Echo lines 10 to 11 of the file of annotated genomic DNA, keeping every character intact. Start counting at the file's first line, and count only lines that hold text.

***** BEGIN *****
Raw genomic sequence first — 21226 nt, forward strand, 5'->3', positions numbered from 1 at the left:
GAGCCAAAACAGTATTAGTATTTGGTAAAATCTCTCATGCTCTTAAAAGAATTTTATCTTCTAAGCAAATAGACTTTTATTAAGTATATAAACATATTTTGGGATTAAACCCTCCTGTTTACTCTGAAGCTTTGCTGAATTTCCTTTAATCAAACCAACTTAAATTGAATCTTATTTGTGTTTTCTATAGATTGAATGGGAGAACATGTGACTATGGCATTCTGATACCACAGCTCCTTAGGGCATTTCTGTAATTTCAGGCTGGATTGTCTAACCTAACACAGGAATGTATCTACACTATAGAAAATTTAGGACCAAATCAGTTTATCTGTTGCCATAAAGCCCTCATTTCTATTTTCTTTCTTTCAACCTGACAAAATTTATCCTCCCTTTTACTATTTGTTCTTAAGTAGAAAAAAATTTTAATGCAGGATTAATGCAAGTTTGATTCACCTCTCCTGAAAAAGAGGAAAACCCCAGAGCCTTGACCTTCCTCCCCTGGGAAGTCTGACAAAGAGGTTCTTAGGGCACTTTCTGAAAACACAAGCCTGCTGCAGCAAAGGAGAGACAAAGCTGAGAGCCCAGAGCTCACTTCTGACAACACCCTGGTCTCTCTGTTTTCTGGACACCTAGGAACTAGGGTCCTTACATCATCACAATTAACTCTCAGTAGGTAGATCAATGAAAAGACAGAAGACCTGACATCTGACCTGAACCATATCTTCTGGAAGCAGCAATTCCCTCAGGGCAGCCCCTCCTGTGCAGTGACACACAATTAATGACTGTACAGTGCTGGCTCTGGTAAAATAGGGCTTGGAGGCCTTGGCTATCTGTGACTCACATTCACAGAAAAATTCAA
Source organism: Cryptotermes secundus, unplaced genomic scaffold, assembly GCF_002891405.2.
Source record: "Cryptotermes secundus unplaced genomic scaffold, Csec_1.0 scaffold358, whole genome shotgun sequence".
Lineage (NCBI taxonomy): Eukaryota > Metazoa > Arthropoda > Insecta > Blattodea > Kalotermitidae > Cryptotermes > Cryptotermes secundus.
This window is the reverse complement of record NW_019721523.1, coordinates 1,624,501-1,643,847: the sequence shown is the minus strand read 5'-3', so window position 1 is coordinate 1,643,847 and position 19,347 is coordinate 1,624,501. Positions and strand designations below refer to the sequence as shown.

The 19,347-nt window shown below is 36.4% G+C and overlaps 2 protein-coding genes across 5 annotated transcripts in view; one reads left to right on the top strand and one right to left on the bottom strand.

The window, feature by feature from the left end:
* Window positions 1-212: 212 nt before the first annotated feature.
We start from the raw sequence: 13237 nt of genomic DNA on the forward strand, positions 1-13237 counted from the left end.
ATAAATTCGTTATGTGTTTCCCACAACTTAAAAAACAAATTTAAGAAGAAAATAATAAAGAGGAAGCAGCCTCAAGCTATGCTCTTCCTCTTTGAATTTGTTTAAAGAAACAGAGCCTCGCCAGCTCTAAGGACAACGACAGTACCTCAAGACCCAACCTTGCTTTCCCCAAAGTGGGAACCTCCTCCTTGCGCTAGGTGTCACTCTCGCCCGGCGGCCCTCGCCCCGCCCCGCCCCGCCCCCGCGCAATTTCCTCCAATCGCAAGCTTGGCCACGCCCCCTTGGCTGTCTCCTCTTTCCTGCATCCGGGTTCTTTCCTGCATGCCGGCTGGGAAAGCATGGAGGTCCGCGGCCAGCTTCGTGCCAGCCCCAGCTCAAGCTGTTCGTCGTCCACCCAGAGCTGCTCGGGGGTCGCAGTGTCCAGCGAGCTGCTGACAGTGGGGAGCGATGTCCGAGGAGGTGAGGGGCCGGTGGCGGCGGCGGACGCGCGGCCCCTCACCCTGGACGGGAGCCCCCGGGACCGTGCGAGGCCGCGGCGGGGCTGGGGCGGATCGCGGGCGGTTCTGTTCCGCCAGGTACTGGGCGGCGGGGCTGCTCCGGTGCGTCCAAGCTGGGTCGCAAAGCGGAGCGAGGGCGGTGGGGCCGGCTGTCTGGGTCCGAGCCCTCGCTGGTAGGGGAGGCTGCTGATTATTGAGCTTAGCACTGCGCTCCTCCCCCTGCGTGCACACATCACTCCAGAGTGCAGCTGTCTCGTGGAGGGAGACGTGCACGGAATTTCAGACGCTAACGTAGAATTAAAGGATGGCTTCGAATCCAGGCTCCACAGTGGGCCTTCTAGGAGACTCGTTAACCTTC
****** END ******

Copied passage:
We start from the raw sequence: 13237 nt of genomic DNA on the forward strand, positions 1-13237 counted from the left end.
ATAAATTCGTTATGTGTTTCCCACAACTTAAAAAACAAATTTAAGAAGAAAATAATAAAGAGGAAGCAGCCTCAAGCTATGCTCTTCCTCTTTGAATTTGTTTAAAGAAACAGAGCCTCGCCAGCTCTAAGGACAACGACAGTACCTCAAGACCCAACCTTGCTTTCCCCAAAGTGGGAACCTCCTCCTTGCGCTAGGTGTCACTCTCGCCCGGCGGCCCTCGCCCCGCCCCGCCCCGCCCCCGCGCAATTTCCTCCAATCGCAAGCTTGGCCACGCCCCCTTGGCTGTCTCCTCTTTCCTGCATCCGGGTTCTTTCCTGCATGCCGGCTGGGAAAGCATGGAGGTCCGCGGCCAGCTTCGTGCCAGCCCCAGCTCAAGCTGTTCGTCGTCCACCCAGAGCTGCTCGGGGGTCGCAGTGTCCAGCGAGCTGCTGACAGTGGGGAGCGATGTCCGAGGAGGTGAGGGGCCGGTGGCGGCGGCGGACGCGCGGCCCCTCACCCTGGACGGGAGCCCCCGGGACCGTGCGAGGCCGCGGCGGGGCTGGGGCGGATCGCGGGCGGTTCTGTTCCGCCAGGTACTGGGCGGCGGGGCTGCTCCGGTGCGTCCAAGCTGGGTCGCAAAGCGGAGCGAGGGCGGTGGGGCCGGCTGTCTGGGTCCGAGCCCTCGCTGGTAGGGGAGGCTGCTGATTATTGAGCTTAGCACTGCGCTCCTCCCCCTGCGTGCACACATCACTCCAGAGTGCAGCTGTCTCGTGGAGGGAGACGTGCACGGAATTTCAGACGCTAACGTAGAATTAAAGGATGGCTTCGAATCCAGGCTCCACAGTGGGCCTTCTAGGAGACTCGTTAACCTTC